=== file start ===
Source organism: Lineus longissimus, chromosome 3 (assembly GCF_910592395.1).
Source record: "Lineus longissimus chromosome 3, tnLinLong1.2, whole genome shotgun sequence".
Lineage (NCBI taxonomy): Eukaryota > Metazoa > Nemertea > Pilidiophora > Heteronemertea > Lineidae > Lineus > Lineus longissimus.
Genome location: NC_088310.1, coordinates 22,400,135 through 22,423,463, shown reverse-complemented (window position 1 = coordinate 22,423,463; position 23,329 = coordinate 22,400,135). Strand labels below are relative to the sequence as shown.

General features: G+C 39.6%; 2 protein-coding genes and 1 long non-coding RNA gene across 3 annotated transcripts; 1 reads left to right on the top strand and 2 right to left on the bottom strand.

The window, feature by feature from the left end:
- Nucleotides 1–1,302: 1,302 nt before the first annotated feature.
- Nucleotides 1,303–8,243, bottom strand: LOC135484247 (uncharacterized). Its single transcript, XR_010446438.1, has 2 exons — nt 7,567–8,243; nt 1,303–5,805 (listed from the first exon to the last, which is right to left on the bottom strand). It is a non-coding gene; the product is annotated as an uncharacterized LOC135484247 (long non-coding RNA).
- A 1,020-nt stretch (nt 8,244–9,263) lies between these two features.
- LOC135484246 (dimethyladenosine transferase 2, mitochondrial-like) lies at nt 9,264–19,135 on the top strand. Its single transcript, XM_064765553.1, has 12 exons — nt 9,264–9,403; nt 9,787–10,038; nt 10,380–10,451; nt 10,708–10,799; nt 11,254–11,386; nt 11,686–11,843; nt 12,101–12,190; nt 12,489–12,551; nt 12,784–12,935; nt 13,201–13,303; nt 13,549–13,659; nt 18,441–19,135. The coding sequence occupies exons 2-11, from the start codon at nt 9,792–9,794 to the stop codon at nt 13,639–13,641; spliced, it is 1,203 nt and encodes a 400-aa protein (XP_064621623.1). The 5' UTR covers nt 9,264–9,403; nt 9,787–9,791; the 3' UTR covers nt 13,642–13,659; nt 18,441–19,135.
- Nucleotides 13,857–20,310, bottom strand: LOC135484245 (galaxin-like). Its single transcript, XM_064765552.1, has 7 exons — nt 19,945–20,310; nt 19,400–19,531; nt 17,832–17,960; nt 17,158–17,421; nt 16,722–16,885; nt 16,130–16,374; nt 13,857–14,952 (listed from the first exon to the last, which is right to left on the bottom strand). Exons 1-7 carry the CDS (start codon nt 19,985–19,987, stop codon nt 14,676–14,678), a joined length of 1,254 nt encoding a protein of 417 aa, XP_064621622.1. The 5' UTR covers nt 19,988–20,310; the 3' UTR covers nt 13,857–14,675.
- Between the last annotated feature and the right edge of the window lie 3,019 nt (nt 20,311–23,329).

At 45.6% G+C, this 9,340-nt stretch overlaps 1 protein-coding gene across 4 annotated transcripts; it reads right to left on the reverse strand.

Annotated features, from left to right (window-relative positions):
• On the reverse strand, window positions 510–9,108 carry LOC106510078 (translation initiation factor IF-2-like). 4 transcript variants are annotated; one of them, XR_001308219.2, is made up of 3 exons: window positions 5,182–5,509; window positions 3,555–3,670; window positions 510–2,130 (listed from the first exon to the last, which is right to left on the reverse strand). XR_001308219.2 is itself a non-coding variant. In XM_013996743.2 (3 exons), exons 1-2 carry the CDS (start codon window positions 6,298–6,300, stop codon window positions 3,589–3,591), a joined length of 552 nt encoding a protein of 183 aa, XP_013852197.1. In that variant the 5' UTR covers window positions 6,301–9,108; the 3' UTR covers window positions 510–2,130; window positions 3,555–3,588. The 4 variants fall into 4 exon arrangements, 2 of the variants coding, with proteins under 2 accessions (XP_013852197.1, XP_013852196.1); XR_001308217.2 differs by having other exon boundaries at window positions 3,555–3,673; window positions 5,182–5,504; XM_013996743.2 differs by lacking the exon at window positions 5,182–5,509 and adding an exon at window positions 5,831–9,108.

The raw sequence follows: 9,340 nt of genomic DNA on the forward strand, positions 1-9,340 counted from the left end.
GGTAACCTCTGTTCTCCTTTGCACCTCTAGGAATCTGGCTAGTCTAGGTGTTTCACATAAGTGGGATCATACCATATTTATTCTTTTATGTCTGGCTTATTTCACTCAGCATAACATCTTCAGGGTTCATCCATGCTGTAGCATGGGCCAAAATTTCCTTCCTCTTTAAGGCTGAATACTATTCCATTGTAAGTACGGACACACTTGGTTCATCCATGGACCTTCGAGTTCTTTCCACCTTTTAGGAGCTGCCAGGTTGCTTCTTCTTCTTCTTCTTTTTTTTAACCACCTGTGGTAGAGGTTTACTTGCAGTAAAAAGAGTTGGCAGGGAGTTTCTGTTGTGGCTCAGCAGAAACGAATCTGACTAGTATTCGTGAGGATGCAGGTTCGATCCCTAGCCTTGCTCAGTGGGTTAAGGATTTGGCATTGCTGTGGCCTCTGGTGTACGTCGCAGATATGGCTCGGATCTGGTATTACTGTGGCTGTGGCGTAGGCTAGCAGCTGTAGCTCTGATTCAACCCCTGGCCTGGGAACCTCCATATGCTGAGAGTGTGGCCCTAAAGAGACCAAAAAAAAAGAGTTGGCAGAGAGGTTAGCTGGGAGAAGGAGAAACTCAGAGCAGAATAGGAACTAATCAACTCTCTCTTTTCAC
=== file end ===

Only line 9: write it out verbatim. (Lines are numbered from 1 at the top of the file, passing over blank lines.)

- A 1,020-nt stretch (nt 8,244–9,263) lies between these two features.